Monday, 9 October 2006

All the news that's fit to print (and a heap that isn't)

Tonight's news:


1. The North Korean Government announces that it has conducted a successful underground nuclear test in the region. At the time of the test, the US Geological Survey records a small earth tremor in NE North Korea, an area of otherwise negligible seismic activity. Bomb-crazy Pyongyang refers to the detonation as a 'historic event that brought happiness to our military and people' and tells the world that it's 'a great leap forward in the building of a great prosperous, powerful socialist nation'. The rest of the world thinks that North Korea should get out more ... or less. No one is quite sure which. China calls the test (and the appropriation of Mao's slogan) 'brazen'. Japan says the region is 'entering a new, dangerous nuclear age', something that has greater resonance for Japan than probably anywhere else in the world.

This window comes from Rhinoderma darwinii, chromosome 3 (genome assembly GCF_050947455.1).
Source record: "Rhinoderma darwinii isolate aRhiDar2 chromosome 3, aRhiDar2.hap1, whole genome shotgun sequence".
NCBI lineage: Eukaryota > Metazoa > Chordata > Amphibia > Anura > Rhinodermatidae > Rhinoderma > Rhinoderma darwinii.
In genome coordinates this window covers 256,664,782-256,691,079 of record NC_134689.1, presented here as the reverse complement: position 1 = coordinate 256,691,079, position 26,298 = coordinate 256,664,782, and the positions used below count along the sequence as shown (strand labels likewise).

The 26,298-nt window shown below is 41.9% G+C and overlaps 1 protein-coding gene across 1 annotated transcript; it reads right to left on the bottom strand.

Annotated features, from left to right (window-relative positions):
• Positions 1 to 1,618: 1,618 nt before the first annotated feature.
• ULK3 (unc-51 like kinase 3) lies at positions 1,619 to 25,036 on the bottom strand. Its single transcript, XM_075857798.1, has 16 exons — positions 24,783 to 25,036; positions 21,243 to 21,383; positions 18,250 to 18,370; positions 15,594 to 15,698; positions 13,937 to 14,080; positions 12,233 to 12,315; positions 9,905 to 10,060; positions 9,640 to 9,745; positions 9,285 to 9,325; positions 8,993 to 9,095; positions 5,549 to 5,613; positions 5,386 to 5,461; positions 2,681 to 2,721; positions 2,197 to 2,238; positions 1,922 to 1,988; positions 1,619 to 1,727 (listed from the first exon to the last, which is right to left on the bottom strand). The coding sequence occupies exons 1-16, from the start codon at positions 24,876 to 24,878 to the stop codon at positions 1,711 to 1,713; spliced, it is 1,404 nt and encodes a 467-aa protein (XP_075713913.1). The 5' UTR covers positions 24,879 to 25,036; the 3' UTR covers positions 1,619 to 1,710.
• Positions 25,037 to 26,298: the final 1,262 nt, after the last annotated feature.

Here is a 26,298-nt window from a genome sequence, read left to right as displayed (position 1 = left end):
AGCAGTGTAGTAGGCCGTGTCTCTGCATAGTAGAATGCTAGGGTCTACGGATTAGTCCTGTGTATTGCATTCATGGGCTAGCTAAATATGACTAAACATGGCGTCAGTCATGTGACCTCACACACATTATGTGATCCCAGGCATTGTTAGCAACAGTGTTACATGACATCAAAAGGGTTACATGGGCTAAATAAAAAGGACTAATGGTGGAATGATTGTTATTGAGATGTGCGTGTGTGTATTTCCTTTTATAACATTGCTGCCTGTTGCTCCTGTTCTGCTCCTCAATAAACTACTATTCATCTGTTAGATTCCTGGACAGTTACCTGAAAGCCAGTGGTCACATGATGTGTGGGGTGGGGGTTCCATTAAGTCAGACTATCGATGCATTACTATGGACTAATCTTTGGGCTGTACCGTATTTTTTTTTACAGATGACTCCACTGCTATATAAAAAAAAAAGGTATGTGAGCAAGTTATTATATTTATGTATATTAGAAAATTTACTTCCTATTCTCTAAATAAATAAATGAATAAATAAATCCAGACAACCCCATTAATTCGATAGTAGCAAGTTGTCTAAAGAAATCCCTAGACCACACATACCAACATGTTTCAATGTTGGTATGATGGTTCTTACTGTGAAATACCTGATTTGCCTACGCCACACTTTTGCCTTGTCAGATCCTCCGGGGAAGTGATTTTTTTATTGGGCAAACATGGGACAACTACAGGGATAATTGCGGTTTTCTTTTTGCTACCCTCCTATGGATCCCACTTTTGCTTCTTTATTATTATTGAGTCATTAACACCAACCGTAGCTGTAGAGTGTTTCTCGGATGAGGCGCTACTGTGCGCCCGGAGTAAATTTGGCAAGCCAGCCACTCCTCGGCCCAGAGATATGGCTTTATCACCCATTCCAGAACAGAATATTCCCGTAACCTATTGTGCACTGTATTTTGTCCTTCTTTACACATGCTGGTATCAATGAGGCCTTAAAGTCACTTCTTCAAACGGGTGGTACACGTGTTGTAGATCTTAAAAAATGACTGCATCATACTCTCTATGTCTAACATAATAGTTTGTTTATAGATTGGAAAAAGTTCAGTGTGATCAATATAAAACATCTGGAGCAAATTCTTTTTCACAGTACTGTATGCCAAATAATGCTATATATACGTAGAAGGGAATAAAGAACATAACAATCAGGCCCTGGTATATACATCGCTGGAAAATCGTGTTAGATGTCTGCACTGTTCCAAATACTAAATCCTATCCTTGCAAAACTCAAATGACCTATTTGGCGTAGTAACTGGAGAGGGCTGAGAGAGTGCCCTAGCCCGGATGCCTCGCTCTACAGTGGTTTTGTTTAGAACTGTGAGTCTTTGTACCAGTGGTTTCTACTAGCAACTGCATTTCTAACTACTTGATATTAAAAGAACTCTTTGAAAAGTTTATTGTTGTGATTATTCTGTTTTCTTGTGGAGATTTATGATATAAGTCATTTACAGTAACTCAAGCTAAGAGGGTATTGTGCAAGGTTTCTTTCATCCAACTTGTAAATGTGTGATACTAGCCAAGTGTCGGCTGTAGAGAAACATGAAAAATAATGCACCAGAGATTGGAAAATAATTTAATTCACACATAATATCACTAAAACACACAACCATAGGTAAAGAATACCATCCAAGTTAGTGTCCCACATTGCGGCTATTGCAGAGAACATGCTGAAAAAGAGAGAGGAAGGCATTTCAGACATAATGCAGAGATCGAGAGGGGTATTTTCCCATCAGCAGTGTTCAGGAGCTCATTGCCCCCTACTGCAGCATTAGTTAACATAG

2. A child in Port Melbourne has his pet blue tongue lizard stolen. The child (who is seven years old according to Fairfax and four according to News Limited) calls himself 'little Steve Irwin'. This allows the Age to run the headline Little Steve Irwin cries for stolen lizard. Apparently, the burglar lifted the lizard and a 246-year-old violin after picking up a door key, which was kept outside. The lizard is returned a day later. It is found in a cardboard box by the son of Mike Brady, the man responsible for Up there, Cazaly, with a note saying something along the lines of 'Here's your lizard, son, but we're keeping the violin'*. Victoria Police Service crack lizard-napping squad say they will examine the box.

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*May bear no relationship to genuine contents of note

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